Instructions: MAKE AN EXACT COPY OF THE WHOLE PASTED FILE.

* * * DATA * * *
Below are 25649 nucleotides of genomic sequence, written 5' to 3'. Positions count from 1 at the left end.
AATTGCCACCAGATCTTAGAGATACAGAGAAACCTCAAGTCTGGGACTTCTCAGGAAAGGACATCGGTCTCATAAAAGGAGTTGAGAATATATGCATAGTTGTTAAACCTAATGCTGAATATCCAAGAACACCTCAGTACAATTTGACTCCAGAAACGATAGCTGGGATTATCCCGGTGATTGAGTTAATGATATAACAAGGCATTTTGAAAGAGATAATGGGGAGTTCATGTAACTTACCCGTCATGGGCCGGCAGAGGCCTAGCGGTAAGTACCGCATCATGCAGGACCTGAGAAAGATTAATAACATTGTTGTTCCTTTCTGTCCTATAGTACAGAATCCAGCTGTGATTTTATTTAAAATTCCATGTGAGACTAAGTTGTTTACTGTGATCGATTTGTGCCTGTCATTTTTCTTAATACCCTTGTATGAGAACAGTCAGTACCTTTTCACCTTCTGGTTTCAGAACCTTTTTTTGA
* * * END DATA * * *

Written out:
Below are 25649 nucleotides of genomic sequence, written 5' to 3'. Positions count from 1 at the left end.
AATTGCCACCAGATCTTAGAGATACAGAGAAACCTCAAGTCTGGGACTTCTCAGGAAAGGACATCGGTCTCATAAAAGGAGTTGAGAATATATGCATAGTTGTTAAACCTAATGCTGAATATCCAAGAACACCTCAGTACAATTTGACTCCAGAAACGATAGCTGGGATTATCCCGGTGATTGAGTTAATGATATAACAAGGCATTTTGAAAGAGATAATGGGGAGTTCATGTAACTTACCCGTCATGGGCCGGCAGAGGCCTAGCGGTAAGTACCGCATCATGCAGGACCTGAGAAAGATTAATAACATTGTTGTTCCTTTCTGTCCTATAGTACAGAATCCAGCTGTGATTTTATTTAAAATTCCATGTGAGACTAAGTTGTTTACTGTGATCGATTTGTGCCTGTCATTTTTCTTAATACCCTTGTATGAGAACAGTCAGTACCTTTTCACCTTCTGGTTTCAGAACCTTTTTTTGA